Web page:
Kevin Short, a towering figure in West Hollywood known as WeHo Jesus, dies at 57
The U.S. Supreme Court had just given its blessing for same-sex marriage in California in the summer of 2013 and West Hollywood was in a mood to celebrate.
As the crowds gathered and the enthusiasm swelled, there — standing silently amid the masses — was Jesus, wearing sunglasses and a long white robe. He held a sign that read, simply: “Marry Who You Love.”
The towering figure wasn’t Jesus of Nazareth, of course, but rather Kevin Short, a man who’d become a familiar figure as he walked the streets dressed as Christ in a community where he came to be known as WeHo Jesus.
Short, who also went by the name Kevin Lee Light, died Dec. 13 at Cedars-Sinai Medical Center, according to California death records. Brian Hamilton, a longtime friend and neighbor, said Short died after a brief illness. He was 57.
In a city that embraces the counterculture — from the go-go dancers thrusting their hips at gay bars to boozy rock stars playing the Sunset Strip — WeHo Jesus was an eccentric saint, always open to a selfie and a hug.
In his own particular way, Short seemed omnipresent. He marched in the L.A. Pride parade, hung out at The Comedy Store and posed with drag queens at the West Hollywood Halloween Carnaval. He danced in a music video for the band LMFAO’s tune “Champagne Showers,” and, according to lead singer Steven Tyler, inspired Aerosmith’s song “Street Jesus.”
Once on Sunset Boulevard, Short ran into Snoop Dogg, who tried to offer him a “tithe and offering” of $20. When WeHo Jesus refused the money, Snoop said: “He’s bigger than money, man, that’s Jesus!”
A thin man with long, flowing brown hair and a full beard, Short stood 6 feet 7 and was an arresting figure even without the robe and sandals. But he wore the Jesus-like garments most of the time, even when he was just out getting coffee or gardening outside his Laurel Avenue apartment.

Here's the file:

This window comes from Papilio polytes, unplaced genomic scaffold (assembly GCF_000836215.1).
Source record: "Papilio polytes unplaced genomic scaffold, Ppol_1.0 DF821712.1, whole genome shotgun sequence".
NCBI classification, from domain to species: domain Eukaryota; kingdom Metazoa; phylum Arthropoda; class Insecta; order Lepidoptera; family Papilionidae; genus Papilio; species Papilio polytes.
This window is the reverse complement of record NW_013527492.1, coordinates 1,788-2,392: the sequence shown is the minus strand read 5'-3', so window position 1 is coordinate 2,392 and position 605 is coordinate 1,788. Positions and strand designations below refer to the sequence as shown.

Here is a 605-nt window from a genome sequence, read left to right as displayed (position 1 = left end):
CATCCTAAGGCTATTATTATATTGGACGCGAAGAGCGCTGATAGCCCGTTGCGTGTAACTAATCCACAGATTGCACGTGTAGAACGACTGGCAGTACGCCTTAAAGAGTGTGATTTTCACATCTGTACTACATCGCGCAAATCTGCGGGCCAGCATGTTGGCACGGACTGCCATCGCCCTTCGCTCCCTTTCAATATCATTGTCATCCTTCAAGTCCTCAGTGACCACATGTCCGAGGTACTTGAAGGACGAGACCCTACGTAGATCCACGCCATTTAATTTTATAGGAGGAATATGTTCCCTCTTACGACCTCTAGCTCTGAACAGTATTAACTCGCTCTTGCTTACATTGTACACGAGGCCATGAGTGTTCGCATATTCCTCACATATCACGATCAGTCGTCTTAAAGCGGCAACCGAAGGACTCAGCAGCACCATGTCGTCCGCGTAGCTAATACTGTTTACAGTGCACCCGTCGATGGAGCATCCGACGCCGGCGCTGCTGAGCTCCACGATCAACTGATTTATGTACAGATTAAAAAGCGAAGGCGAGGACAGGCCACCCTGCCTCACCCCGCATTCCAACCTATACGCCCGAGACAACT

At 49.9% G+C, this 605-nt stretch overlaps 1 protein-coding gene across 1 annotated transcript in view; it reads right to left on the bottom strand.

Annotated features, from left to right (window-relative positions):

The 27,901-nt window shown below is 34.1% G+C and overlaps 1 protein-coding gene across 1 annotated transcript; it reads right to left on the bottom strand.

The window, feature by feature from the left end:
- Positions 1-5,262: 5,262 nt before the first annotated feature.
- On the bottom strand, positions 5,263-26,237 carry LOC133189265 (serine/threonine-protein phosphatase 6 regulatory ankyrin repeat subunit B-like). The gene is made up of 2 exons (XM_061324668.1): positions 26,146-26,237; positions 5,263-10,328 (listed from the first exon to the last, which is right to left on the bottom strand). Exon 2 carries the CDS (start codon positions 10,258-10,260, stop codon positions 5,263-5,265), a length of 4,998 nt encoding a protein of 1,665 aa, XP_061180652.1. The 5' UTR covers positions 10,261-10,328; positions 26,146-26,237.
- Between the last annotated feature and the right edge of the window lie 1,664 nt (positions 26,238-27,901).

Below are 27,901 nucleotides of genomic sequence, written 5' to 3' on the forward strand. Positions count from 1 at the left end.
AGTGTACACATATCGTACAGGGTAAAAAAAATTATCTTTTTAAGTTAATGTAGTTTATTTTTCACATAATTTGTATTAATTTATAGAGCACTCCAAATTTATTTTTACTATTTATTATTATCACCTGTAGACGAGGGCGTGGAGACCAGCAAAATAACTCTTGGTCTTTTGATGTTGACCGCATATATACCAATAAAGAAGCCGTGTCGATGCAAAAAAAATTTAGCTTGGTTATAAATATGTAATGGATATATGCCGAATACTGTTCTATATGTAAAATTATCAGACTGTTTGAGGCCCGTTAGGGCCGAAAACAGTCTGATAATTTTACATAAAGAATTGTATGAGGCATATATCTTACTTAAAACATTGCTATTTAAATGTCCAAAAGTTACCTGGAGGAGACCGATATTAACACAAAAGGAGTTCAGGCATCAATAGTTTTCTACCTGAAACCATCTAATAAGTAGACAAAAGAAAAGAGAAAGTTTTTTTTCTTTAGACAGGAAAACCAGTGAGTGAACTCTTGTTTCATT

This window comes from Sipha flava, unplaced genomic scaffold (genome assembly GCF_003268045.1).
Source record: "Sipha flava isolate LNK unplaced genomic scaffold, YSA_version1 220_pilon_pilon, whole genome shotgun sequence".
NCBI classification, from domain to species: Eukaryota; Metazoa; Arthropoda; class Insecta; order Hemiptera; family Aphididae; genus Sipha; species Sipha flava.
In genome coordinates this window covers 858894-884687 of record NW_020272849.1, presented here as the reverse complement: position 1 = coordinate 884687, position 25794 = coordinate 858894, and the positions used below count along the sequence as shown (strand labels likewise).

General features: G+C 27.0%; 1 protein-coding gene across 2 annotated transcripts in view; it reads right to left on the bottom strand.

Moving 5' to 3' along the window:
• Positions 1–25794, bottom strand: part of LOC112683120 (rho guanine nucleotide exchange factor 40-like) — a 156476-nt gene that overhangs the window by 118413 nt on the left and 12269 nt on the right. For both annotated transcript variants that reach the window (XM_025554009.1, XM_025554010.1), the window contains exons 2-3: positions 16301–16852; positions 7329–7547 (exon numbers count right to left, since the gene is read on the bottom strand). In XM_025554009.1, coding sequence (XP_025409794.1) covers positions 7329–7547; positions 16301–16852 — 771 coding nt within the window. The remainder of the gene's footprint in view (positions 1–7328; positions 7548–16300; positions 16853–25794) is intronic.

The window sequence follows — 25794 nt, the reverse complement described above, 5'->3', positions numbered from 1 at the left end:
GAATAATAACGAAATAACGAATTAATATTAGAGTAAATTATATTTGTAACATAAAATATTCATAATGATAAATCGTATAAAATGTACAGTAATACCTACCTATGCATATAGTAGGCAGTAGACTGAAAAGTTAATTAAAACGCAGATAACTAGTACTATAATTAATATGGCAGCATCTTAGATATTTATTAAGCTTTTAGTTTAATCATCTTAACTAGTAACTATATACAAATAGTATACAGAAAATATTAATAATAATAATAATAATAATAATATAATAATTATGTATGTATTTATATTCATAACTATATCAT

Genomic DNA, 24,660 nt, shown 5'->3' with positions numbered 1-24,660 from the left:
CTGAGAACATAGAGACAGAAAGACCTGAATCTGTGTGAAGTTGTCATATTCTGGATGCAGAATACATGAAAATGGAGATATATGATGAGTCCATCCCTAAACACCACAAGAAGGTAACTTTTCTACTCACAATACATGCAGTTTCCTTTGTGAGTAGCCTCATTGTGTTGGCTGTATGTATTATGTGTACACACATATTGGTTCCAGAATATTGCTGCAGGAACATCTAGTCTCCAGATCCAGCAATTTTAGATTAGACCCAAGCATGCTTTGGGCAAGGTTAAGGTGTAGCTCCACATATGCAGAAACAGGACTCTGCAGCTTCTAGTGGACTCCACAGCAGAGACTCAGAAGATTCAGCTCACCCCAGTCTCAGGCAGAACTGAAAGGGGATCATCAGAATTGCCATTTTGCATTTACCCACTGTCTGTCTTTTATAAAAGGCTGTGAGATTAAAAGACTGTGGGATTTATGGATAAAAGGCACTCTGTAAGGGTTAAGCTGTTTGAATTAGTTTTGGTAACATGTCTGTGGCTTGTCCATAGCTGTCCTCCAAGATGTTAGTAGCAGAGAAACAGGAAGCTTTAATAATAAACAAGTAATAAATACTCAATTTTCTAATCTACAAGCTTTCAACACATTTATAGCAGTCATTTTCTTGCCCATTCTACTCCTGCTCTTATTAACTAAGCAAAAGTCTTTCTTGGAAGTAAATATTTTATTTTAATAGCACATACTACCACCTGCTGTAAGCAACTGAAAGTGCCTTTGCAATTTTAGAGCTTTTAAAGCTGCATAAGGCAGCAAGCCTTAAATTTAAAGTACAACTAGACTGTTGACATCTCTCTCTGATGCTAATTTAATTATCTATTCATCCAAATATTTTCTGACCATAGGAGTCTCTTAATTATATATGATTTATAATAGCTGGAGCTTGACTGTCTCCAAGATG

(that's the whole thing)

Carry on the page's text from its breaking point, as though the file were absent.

Friends said he’d been dressing as Jesus for at least a decade. He even wore his robes to city planning commission meetings.
Lisa Belsanti, a spokeswoman for the city of West Hollywood, said Short told her that he used to dress as Jesus for Halloween, and it got such a great response that he started dressing that way most of the time. Plus, with his size, the robes were a comfortable fit.
In recent years, Short helped West Hollywood city officials with promotional events and appeared in a city-produced YouTube series called “The WeHoans.” In an episode about earthquake safety, a drag queen shrieks, “Oh, my god!” when the ground starts shaking. WeHo Jesus responds, “Oh, my dad!”
“I think West Hollywood was a perfect place for him because he stood out, and it was in an endearing and charming way,” Belsanti said. “People did not regard him as some weirdo street character. People embraced him as West Hollywood’s own.”
People embraced him as West Hollywood’s own.
Lisa Belsanti, spokeswoman for the city of West Hollywood
The sight of Short at LGBTQ events could be powerful, Belsanti said. Sometimes he’d stand next to anti-gay protesters, undercutting their intolerance simply by radiating a peaceful calm.
“There’s some disassociation within the LGBT community and people who broke with their faith because of their identity, and seeing Kevin out there dressed as Jesus — especially at Pride, where he’d stand up next to these vicious protesters saying you’re going to hell — would give people a lot of comfort,” Belsanti said.
West Hollywood Councilman John D’Amico said people seemed drawn to Short, who appeared to love talking to everyone.
“He was the opposite of the prophet in the desert. He was Jesus in the city,” D’Amico said. “Often the version of religion you see in the streets is one of confrontation … but Kevin embodied the ideals of a sort of religiosity that is welcoming and caring.”
Once, D’Amico said he saw Short checking his cellphone messages outside the House of Blues on Sunset Boulevard and snapped a photo.
“I thought, ‘How fun, there’s Jesus texting,’” D’Amico said. He posted the photo on Instagram this week, saying WeHo Jesus was “checking messages in heaven now.”
Hamilton, Short’s friend and neighbor for two decades, said Short was a soft-spoken man who wasn’t particularly religious but enjoyed discussing faith, politics and current events.
“He was inquisitive and intellectual, grounded in reality, and loved to talk about many complex issues, things that the average person wouldn’t chit-chat about,” Hamilton said.
Hamilton, a local board member for the SAG-AFTRA actors’ union, said he tried to gently protect Short when celebrities leaned on him to appear in videos. He told Short to make sure he got paid, yet Short never seemly overly concerned with collecting what might be owed him.
“I was always trying to look out for him, to make sure he was given money,” Hamilton said. “But it seemed like his primary motivation was to spread joy and love.”
Though Hamilton knew Short before he started wearing robes and sandals, he said he never bothered to ask his friend why he suddenly started dressing as Jesus.
It just seemed to happen naturally.
Times director of library services Cary Schneider contributed to this report
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